Does the new Moz “Link Explorer” address the problems with Moz’s Open Site Explorer and its problematic Domain Authority (DA) and Page Authority (PA) metrics?
For many years, Moz’s Open Site Explorer and its DA and PA metrics have been widely used to estimate a site’s likelihood to rank for a keyword or its ability to influence rank through links.
Despite its continued popularity, any SEO that’s been paying close attention has realized that it’s been largely unhelpful in accomplishing either of these tasks. Tools like Ahrefs and Majestic have become preferred by many SEOs and a visit to any SEO forum will uncover comments like this:
Moz does an exemplary job of marketing its products and its thought leadership is second to none. If it weren’t for its excellent content marketing, Open Site Explorer may have died long ago, since most of its features lag far behind alternatives on the market.
Moz is a wonderful company and most of the SEO community really does want to see it remain relevant, so most of us are happy to see that it is making an effort to improve its Open Site Explorer. The company announced that it is dramatically increasing the size of its index, allowing much more data to be used to calculate its proprietary DA and PA scores.
It’s much better at finding links and it features a very clean interface, but lacks a few features
The index is BIG
The new index that is powering Link Explorer can clearly rival that of Majestic and Ahrefs. I have yet to find a case in which Link Explorer could not find as many links as another tool that I have access to.
Domain Authority (DA) is a lot more reliable
Moz now relies on a much larger index to calculate Domain Authority (DA) and is much more usable as a result. No longer do I find sites that dominate the search engine results showing a DA of 10-15. Additionally, the score updates so frequently that a site owner or SEO can now see changes in the score within a few days of building new links.
Is the spam score better?
As far as picking up on spammy linkbuilding, my experience has been that Majestic is the best at picking up on it. Below I give an example of a site that has built its backlink profile almost entirely through comment spam and it has a solid DA. It would be nice to see the DA decrease from such tactics. The new “spam score” has not yet been deployed, so we’ll see how it performs when it is released.
It has a really clean interface and does most basic SEO tasks very well
Given that it finds about the same amount of links that Ahrefs and Majestic find, what advantage is there to Link Explorer and Moz Pro? My impression is that its very simple interface and limited features are perfect for a novice SEO or blog owner that just wants to use a tool for link prospecting. Logging into Ahrefs is a bit like stepping into an airplane cockpit. Someone that is new to SEO is likely to feel overwhelmed by it, but not Moz Pro and its Link Explorer. A more experienced SEO is likely to prefer a tool like Ahrefs, since it offers so many more features for virtually the same price.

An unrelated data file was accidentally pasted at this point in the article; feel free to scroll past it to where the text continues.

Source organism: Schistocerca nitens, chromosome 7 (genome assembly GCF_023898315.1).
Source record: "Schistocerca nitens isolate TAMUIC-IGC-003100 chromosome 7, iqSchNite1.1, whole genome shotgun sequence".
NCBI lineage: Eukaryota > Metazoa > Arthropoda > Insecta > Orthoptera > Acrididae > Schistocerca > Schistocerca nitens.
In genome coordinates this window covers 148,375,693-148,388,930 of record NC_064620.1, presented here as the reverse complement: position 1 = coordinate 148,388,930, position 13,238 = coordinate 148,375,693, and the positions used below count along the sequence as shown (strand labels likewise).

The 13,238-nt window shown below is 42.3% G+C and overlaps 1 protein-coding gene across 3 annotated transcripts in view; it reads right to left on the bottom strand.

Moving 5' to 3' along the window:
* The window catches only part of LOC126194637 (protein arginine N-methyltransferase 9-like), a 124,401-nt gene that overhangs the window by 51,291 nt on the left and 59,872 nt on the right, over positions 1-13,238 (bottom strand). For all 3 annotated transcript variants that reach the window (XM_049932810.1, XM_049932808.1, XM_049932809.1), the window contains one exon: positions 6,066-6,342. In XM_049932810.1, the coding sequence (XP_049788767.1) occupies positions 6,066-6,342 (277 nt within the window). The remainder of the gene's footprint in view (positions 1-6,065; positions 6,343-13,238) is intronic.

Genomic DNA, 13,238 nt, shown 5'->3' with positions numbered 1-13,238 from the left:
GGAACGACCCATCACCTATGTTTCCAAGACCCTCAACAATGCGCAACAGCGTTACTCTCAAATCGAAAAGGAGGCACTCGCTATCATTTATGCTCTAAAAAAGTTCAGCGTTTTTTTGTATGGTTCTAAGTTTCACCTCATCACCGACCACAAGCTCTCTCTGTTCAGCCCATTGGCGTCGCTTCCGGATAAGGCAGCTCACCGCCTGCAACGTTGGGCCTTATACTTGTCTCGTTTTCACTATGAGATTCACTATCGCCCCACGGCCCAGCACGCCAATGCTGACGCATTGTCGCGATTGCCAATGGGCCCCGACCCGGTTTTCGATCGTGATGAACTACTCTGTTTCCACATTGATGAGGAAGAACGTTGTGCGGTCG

What Changes Has Moz Made to Open Site Explorer?
Technically, Open Site Explorer (OSE) is no more. It is being deprecated and Moz is now launching its Link Explorer. Rand Fishkin goes over the changes in infrastructure that have allowed for the “improved” Link Explorer in this article, but I’ll give you the rundown.
What Moz has announced as being “new” in the “new Moz Link Explorer:”
- The Moz index is now significantly larger than it was before
- Domain Authority and Page Authority update much more frequently (daily)
- Moz Spam Score replaces MozTrust
- The interface is much nicer
- Link distribution can be viewed by Domain Authority
How Does Moz Stack Up Against Competitors Now?
This is not going to be an exhaustive study. I am going to simply compare the number of links found by Moz with the links found by Ahrefs, SEMrush, and Majestic and see how the larger Moz index is making it a more usable tool for me.
After a few weeks of trying Link Explorer, I can confidently say the results that I found with these sites were pretty consistent with what I’ve found through using the tool
Site 1, Legal Niche
In the case of this site, Moz can finally hang. It found just about the same number of active links as the other tools and did a good job of not reporting dead links as active (as in the case of SEMrush). Overall, the tool that indexed the most links and correctly identified the dead links as no longer active was Majestic, but in the case of this website, Link Explorer is showing some promise
Site 2, Home Improvement
Site 3, Dentist
It Looks Like Moz Can Finally Hang with Other Backlink Checkers
Although this is a small sample set, it is reflective of what my experience has been with SEO tools. Typically, Ahrefs and Majestic have found more of the links that we’ve built for our clients, SEMrush would lag a bit behind, and Moz Site Explorer way behind the pack.
It appears that Moz has finally built an index that rivals those of Ahrefs and Majestic. I still will not be adopting it as my main tool, since it doesn’t have the wide amount of tools available to tools such as Ahrefs and SEMrush (namely, the content explorers and keyword planning tools) but it is certainly a usable tool for backlink research.
With the wide adoption of their tools, Moz will finally be able to deliver a much better tool to its subscribers.
If you’re interested in checking out reviews of other SEO tools, I recommend Tobias Hyldeborg’s review of Accutracker.